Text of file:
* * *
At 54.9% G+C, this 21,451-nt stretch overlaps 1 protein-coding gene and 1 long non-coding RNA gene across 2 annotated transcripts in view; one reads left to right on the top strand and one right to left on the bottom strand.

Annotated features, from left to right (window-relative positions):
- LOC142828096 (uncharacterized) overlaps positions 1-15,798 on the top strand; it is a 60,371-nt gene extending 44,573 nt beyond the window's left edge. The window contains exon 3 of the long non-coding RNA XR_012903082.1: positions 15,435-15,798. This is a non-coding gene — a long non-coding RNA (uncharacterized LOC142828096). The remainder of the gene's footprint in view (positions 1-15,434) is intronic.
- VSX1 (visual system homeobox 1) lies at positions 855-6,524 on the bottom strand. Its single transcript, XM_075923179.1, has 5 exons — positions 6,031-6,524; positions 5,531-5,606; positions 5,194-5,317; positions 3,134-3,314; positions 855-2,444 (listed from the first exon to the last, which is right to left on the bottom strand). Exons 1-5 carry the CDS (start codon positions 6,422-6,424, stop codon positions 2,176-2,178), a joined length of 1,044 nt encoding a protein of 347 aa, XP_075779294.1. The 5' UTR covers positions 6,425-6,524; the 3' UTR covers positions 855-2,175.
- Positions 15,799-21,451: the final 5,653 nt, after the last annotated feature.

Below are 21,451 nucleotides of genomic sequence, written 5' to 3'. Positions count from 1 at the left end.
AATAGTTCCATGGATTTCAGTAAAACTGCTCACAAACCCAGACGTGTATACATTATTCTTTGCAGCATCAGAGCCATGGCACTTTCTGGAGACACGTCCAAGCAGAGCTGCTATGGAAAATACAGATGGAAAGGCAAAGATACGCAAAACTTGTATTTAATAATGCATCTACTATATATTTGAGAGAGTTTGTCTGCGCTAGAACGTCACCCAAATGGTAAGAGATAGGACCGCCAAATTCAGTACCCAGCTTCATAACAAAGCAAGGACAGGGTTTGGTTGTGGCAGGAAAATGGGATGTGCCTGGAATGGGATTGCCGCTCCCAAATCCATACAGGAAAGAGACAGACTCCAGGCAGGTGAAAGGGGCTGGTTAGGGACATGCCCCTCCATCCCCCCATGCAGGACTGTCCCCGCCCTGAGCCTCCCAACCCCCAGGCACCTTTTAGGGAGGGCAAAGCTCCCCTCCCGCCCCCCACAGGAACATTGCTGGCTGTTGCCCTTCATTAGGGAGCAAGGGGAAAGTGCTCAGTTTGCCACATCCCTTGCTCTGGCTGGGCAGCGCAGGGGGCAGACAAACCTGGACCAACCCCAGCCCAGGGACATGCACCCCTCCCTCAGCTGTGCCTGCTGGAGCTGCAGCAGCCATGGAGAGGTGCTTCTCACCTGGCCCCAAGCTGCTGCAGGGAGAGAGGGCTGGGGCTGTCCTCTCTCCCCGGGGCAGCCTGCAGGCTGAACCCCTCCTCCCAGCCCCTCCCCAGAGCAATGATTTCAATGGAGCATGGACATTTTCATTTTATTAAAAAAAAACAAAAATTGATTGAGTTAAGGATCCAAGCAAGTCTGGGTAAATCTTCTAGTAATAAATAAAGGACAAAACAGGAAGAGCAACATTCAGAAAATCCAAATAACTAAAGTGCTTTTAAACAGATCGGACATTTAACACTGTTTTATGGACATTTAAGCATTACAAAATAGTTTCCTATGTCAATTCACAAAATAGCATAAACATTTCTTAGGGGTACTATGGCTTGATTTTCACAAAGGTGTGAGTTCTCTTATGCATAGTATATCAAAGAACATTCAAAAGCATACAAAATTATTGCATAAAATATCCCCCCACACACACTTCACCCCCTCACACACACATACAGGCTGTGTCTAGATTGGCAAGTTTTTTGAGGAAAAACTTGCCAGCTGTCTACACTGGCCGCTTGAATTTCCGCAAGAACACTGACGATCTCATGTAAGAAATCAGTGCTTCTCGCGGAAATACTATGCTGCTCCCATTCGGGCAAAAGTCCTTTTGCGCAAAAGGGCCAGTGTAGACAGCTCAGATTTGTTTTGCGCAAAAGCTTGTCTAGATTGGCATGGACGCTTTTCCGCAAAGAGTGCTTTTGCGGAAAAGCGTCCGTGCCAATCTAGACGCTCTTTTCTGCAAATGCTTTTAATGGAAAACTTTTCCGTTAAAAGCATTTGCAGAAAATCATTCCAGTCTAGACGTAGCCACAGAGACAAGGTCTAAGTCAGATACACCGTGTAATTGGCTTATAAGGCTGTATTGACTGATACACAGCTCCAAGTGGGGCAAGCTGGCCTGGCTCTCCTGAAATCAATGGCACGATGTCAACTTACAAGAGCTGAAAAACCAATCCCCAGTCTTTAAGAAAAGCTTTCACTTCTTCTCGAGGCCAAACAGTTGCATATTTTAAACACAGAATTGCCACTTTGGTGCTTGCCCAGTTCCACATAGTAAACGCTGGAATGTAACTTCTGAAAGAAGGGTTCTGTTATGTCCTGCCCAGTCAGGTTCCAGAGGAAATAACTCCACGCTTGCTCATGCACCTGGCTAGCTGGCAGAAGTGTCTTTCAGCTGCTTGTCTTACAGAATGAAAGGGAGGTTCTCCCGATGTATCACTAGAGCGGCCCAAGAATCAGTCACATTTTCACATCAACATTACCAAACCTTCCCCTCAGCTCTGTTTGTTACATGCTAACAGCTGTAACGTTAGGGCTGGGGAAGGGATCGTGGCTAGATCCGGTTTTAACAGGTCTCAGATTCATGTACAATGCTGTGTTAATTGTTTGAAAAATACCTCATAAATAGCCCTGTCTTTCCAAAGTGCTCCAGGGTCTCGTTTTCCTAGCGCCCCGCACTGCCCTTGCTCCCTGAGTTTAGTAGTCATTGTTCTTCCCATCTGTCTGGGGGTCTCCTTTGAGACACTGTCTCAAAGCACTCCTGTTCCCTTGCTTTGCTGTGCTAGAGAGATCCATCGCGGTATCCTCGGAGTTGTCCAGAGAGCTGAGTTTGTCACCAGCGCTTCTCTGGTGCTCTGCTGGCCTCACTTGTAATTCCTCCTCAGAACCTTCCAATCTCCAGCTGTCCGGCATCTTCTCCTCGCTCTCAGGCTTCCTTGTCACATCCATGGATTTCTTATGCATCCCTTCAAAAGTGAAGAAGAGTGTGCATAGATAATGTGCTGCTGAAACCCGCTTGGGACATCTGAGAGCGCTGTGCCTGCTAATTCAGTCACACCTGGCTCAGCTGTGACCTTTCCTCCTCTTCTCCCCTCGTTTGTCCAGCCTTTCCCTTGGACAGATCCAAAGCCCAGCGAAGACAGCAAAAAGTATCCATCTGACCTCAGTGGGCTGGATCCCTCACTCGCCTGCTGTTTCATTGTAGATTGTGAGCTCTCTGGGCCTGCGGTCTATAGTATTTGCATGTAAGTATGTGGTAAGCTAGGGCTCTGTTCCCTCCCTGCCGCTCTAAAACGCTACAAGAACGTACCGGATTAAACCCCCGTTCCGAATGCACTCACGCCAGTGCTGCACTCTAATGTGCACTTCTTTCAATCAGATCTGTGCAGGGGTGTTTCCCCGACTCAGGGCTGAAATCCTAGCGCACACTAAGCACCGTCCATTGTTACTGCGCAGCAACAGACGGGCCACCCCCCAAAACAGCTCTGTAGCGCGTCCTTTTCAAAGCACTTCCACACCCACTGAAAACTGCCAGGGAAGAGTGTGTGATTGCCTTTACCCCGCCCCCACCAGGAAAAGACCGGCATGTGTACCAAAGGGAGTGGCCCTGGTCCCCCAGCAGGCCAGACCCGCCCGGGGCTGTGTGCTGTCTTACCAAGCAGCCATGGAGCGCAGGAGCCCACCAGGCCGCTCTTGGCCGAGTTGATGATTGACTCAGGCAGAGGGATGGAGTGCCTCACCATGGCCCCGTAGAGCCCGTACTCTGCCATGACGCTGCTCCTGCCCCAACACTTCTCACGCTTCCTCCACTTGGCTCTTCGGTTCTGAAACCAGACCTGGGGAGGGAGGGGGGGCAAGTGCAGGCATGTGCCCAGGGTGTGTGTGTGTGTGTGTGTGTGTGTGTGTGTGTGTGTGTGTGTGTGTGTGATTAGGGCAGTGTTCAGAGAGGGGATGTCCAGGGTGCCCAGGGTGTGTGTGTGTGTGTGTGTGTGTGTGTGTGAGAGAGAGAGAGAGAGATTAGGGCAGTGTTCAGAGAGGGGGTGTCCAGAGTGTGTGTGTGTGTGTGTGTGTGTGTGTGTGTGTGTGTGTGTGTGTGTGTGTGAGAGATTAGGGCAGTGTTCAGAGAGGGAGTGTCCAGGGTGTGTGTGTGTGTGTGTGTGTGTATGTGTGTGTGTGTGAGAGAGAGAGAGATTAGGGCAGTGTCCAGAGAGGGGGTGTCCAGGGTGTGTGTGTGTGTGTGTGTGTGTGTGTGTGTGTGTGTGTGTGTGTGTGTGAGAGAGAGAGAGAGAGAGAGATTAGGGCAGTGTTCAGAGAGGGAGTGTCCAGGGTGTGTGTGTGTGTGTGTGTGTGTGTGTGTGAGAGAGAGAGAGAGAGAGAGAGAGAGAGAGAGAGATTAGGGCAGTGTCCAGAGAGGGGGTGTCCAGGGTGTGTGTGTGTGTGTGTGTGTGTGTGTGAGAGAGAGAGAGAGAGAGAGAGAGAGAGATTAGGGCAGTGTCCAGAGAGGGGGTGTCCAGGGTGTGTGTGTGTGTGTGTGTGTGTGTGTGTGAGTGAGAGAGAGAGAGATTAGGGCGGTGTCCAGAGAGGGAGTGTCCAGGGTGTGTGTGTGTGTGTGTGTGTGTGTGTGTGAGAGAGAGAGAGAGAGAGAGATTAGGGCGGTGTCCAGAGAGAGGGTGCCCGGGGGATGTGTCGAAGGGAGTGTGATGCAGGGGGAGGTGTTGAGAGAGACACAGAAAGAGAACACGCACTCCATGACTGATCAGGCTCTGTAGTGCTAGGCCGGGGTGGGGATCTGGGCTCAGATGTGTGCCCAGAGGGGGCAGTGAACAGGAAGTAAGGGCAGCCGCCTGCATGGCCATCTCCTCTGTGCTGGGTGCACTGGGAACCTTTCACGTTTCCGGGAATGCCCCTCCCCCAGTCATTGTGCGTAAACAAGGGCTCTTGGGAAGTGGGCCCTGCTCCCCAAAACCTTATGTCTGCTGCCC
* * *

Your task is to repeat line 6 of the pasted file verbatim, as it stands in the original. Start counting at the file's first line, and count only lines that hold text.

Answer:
Below are 21,451 nucleotides of genomic sequence, written 5' to 3'. Positions count from 1 at the left end.